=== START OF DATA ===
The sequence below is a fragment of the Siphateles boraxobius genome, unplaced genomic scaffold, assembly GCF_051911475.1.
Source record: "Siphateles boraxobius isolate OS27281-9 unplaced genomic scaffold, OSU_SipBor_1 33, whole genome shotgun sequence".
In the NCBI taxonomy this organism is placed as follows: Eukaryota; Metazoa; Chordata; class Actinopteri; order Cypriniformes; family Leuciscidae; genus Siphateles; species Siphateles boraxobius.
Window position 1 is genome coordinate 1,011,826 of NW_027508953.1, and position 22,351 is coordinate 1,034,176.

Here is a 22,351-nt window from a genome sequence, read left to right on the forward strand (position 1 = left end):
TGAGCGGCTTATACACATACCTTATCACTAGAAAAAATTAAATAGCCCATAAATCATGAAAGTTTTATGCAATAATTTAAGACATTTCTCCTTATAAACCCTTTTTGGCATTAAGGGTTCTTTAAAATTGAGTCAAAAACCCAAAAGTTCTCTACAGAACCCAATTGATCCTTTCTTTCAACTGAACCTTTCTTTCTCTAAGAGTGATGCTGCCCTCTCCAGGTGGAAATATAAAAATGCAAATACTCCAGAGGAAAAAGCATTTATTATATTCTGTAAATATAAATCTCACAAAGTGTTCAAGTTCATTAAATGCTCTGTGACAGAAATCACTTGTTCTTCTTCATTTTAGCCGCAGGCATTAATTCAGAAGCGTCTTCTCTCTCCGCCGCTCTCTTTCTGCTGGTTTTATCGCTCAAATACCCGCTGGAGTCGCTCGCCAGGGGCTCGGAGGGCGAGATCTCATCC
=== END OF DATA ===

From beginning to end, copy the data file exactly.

The sequence below is a fragment of the Siphateles boraxobius genome, unplaced genomic scaffold, assembly GCF_051911475.1.
Source record: "Siphateles boraxobius isolate OS27281-9 unplaced genomic scaffold, OSU_SipBor_1 33, whole genome shotgun sequence".
In the NCBI taxonomy this organism is placed as follows: Eukaryota; Metazoa; Chordata; class Actinopteri; order Cypriniformes; family Leuciscidae; genus Siphateles; species Siphateles boraxobius.
Window position 1 is genome coordinate 1,011,826 of NW_027508953.1, and position 22,351 is coordinate 1,034,176.

Here is a 22,351-nt window from a genome sequence, read left to right on the forward strand (position 1 = left end):
TGAGCGGCTTATACACATACCTTATCACTAGAAAAAATTAAATAGCCCATAAATCATGAAAGTTTTATGCAATAATTTAAGACATTTCTCCTTATAAACCCTTTTTGGCATTAAGGGTTCTTTAAAATTGAGTCAAAAACCCAAAAGTTCTCTACAGAACCCAATTGATCCTTTCTTTCAACTGAACCTTTCTTTCTCTAAGAGTGATGCTGCCCTCTCCAGGTGGAAATATAAAAATGCAAATACTCCAGAGGAAAAAGCATTTATTATATTCTGTAAATATAAATCTCACAAAGTGTTCAAGTTCATTAAATGCTCTGTGACAGAAATCACTTGTTCTTCTTCATTTTAGCCGCAGGCATTAATTCAGAAGCGTCTTCTCTCTCCGCCGCTCTCTTTCTGCTGGTTTTATCGCTCAAATACCCGCTGGAGTCGCTCGCCAGGGGCTCGGAGGGCGAGATCTCATCC